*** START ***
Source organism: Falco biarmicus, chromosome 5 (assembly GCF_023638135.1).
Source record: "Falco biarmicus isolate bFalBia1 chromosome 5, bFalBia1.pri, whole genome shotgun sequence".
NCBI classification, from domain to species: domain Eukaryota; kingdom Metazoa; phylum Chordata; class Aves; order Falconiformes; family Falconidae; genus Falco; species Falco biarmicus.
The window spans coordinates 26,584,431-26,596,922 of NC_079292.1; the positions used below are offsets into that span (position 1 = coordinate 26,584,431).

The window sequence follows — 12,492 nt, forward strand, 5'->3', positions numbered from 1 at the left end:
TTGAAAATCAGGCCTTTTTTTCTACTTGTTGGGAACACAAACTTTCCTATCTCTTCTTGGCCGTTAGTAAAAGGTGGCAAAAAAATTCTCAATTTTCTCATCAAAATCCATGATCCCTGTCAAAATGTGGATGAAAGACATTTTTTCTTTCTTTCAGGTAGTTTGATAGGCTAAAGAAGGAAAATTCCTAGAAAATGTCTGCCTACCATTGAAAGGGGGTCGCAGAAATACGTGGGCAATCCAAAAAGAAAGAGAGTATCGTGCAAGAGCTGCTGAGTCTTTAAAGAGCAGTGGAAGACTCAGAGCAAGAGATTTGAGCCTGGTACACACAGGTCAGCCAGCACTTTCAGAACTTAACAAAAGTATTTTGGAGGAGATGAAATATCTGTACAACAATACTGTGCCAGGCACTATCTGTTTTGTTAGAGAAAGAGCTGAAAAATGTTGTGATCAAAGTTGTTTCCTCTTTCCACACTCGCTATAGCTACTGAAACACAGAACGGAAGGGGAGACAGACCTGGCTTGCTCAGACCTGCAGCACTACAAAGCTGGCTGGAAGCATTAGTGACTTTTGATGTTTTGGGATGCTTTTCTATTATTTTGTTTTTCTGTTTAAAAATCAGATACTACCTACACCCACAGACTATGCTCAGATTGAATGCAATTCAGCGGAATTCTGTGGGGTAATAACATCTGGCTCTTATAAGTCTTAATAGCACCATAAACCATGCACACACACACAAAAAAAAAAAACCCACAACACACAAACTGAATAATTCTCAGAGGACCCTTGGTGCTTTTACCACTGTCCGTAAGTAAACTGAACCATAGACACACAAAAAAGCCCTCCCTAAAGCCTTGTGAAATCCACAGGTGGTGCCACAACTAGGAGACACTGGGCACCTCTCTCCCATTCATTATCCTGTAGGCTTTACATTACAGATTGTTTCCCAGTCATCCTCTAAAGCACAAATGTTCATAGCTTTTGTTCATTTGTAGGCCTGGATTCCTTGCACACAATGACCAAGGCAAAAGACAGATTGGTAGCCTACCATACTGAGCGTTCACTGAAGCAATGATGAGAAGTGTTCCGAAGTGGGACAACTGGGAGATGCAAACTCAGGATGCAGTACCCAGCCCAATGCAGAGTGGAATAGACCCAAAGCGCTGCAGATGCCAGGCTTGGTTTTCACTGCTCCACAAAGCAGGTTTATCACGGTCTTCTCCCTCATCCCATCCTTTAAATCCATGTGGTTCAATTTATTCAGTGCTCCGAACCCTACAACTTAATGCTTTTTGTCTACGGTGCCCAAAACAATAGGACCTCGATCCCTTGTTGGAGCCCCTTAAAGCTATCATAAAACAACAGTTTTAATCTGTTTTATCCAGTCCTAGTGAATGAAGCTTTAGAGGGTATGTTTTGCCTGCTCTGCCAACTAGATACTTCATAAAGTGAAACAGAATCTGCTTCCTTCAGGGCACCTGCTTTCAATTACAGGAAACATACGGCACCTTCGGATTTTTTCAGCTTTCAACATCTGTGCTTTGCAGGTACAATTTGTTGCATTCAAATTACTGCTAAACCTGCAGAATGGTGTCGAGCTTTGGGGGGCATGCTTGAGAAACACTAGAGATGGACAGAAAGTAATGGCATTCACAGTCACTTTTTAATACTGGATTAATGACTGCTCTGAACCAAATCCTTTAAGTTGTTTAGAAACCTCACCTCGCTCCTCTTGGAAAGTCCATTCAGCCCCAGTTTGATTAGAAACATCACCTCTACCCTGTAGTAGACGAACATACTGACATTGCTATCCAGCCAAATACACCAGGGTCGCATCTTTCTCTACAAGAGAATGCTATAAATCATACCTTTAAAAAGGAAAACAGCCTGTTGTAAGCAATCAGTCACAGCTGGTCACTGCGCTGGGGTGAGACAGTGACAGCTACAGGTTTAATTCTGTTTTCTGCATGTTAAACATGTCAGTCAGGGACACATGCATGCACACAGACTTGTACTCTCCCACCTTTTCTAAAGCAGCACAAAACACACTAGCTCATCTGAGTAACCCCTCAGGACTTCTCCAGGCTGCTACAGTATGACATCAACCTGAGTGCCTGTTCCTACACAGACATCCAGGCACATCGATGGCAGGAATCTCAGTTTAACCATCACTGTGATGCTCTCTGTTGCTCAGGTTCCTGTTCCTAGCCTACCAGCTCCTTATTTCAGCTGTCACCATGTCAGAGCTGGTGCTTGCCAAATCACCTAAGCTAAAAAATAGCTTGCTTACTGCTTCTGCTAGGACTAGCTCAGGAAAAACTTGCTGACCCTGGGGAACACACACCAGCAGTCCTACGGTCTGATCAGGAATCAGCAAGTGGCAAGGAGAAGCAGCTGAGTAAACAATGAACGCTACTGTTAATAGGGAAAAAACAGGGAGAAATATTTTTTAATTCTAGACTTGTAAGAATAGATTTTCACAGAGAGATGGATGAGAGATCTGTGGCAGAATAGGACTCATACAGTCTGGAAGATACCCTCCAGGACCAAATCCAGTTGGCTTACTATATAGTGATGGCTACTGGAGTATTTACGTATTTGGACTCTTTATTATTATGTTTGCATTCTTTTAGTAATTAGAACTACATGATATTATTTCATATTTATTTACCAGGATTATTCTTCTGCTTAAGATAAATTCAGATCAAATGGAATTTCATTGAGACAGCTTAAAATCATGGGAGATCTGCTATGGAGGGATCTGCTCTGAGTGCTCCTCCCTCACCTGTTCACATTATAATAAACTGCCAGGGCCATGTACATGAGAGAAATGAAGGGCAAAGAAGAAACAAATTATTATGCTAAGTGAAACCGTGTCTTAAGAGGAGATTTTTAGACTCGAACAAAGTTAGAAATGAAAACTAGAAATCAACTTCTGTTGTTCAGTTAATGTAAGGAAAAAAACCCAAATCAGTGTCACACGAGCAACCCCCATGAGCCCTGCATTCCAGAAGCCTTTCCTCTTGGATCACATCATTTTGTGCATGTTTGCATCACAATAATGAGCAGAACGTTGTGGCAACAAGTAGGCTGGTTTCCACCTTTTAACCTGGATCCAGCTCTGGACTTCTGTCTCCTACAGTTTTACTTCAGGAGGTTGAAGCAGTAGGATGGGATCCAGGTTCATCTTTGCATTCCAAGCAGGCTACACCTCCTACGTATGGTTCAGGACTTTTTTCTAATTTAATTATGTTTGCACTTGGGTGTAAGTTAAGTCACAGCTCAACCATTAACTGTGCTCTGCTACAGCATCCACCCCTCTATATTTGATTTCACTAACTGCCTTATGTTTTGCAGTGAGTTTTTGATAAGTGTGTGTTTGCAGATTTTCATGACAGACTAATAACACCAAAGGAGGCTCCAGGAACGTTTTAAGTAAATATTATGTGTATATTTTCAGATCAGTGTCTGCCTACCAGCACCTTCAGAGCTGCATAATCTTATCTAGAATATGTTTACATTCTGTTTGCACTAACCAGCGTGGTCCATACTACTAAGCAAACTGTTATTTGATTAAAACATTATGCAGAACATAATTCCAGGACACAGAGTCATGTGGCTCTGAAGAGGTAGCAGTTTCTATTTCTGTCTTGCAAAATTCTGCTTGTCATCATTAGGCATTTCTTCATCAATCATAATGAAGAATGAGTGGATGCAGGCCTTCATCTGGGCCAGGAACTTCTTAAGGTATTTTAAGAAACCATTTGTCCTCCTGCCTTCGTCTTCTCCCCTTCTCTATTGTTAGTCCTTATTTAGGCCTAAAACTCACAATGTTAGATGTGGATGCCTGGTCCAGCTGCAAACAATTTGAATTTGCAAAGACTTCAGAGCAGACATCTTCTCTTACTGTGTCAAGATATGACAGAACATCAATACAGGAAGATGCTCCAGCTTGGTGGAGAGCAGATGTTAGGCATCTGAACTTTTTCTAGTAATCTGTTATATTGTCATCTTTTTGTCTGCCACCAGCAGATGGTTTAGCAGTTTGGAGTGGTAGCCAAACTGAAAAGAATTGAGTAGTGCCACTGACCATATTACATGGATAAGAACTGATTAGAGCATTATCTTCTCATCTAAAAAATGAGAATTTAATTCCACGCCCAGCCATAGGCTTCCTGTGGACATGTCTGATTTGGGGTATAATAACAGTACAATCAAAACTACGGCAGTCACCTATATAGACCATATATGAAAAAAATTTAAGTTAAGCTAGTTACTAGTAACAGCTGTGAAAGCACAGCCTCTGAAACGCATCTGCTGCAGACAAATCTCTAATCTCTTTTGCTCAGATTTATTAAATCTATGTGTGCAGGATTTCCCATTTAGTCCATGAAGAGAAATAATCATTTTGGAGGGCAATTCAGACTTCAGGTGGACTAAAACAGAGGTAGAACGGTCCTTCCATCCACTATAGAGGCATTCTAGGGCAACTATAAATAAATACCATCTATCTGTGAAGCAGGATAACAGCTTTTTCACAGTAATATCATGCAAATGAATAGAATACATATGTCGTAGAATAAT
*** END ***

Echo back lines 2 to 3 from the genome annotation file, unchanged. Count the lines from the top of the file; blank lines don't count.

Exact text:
Source record: "Falco biarmicus isolate bFalBia1 chromosome 5, bFalBia1.pri, whole genome shotgun sequence".
NCBI classification, from domain to species: domain Eukaryota; kingdom Metazoa; phylum Chordata; class Aves; order Falconiformes; family Falconidae; genus Falco; species Falco biarmicus.